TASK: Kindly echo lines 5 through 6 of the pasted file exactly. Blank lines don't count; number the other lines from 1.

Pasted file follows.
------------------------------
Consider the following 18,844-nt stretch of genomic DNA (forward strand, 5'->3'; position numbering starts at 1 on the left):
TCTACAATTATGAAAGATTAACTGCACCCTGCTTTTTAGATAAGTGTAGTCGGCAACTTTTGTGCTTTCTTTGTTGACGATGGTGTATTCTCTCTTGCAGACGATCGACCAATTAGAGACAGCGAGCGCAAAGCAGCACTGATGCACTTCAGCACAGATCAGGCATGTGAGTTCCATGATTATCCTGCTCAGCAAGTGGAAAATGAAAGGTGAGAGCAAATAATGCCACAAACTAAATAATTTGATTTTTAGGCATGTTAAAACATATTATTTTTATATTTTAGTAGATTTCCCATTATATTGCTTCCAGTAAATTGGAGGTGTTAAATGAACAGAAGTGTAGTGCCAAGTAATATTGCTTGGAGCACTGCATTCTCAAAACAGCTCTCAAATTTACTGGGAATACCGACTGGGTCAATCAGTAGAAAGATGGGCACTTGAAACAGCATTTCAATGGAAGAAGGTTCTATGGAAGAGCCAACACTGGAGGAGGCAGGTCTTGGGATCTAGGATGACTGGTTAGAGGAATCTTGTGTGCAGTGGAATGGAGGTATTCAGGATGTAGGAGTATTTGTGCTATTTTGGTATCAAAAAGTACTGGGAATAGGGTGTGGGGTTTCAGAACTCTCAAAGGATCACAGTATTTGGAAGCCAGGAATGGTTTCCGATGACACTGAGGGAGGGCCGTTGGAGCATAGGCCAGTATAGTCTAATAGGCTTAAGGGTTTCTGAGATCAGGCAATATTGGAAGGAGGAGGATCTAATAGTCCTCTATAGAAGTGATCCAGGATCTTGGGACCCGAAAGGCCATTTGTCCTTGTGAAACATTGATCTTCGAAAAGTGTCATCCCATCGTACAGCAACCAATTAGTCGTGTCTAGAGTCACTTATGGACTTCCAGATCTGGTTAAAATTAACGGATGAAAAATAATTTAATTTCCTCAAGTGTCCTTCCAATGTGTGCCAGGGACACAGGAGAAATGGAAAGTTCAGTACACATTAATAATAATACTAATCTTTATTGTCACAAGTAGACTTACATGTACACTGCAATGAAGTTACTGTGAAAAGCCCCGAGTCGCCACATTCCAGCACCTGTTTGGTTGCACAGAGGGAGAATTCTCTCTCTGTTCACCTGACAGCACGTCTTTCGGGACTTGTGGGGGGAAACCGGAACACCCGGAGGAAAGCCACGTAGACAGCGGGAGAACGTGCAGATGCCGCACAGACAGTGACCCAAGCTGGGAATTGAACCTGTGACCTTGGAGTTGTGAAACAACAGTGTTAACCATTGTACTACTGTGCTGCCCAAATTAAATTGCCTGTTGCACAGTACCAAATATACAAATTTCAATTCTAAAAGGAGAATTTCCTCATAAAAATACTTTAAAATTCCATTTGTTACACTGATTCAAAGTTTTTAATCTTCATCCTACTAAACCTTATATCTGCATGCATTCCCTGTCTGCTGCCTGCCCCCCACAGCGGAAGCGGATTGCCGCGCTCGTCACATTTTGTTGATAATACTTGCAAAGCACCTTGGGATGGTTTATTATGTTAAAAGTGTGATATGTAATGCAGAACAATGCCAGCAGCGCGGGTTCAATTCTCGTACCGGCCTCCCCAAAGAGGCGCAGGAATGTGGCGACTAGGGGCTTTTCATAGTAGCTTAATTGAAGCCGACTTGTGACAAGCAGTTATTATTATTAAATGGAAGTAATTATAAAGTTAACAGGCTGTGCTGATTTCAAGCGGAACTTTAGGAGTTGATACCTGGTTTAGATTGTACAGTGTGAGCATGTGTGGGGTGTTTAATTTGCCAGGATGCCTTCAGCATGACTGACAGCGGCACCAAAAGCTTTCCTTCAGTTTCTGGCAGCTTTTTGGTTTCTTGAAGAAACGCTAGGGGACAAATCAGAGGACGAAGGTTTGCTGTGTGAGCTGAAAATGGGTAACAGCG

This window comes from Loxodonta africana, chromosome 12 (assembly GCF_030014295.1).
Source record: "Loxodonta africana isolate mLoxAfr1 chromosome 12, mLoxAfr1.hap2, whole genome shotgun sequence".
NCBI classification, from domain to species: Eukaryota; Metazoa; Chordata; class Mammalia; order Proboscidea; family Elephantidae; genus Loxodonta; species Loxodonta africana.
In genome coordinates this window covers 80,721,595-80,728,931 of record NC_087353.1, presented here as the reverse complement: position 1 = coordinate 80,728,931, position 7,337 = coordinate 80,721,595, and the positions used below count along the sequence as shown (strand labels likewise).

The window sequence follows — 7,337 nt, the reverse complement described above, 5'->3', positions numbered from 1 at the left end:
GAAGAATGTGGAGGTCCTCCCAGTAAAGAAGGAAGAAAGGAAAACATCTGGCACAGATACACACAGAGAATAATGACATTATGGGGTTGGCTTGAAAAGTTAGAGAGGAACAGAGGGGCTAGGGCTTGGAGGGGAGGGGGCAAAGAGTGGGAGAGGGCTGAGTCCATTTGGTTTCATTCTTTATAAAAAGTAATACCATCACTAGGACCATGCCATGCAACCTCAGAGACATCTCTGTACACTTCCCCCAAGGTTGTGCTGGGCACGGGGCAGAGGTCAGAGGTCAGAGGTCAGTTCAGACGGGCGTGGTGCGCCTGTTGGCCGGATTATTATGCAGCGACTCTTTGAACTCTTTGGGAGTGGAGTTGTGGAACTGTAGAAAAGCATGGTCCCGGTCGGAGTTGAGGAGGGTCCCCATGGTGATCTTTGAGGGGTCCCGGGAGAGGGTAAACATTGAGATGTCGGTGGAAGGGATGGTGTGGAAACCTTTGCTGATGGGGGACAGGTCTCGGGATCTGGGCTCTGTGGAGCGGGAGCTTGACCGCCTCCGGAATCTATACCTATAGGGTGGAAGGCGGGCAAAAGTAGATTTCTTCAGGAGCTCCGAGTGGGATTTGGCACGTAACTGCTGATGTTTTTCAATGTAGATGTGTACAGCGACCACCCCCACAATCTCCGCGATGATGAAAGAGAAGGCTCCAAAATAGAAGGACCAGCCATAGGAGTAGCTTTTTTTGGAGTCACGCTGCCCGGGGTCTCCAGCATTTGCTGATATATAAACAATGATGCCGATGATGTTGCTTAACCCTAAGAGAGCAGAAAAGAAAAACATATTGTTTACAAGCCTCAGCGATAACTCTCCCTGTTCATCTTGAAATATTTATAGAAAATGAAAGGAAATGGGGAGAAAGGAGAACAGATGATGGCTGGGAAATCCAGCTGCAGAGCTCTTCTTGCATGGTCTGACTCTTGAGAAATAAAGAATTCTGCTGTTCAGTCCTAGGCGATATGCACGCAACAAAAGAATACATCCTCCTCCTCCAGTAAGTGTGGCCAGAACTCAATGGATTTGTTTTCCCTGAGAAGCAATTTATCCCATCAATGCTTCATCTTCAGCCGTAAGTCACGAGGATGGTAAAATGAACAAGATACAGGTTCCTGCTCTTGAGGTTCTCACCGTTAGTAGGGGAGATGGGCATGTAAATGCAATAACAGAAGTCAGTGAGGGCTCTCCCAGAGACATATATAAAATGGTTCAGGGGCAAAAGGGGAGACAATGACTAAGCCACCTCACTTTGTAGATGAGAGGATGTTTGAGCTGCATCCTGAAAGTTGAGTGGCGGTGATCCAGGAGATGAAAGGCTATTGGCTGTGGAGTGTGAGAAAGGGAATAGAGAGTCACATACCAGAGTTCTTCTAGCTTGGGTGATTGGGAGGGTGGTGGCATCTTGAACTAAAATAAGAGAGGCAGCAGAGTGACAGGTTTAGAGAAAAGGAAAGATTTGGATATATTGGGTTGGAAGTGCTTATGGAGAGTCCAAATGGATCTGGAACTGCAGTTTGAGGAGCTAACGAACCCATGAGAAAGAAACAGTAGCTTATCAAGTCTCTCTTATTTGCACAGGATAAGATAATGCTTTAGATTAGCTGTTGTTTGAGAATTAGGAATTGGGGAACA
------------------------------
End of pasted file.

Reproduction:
NCBI classification, from domain to species: Eukaryota; Metazoa; Chordata; class Mammalia; order Proboscidea; family Elephantidae; genus Loxodonta; species Loxodonta africana.
In genome coordinates this window covers 80,721,595-80,728,931 of record NC_087353.1, presented here as the reverse complement: position 1 = coordinate 80,728,931, position 7,337 = coordinate 80,721,595, and the positions used below count along the sequence as shown (strand labels likewise).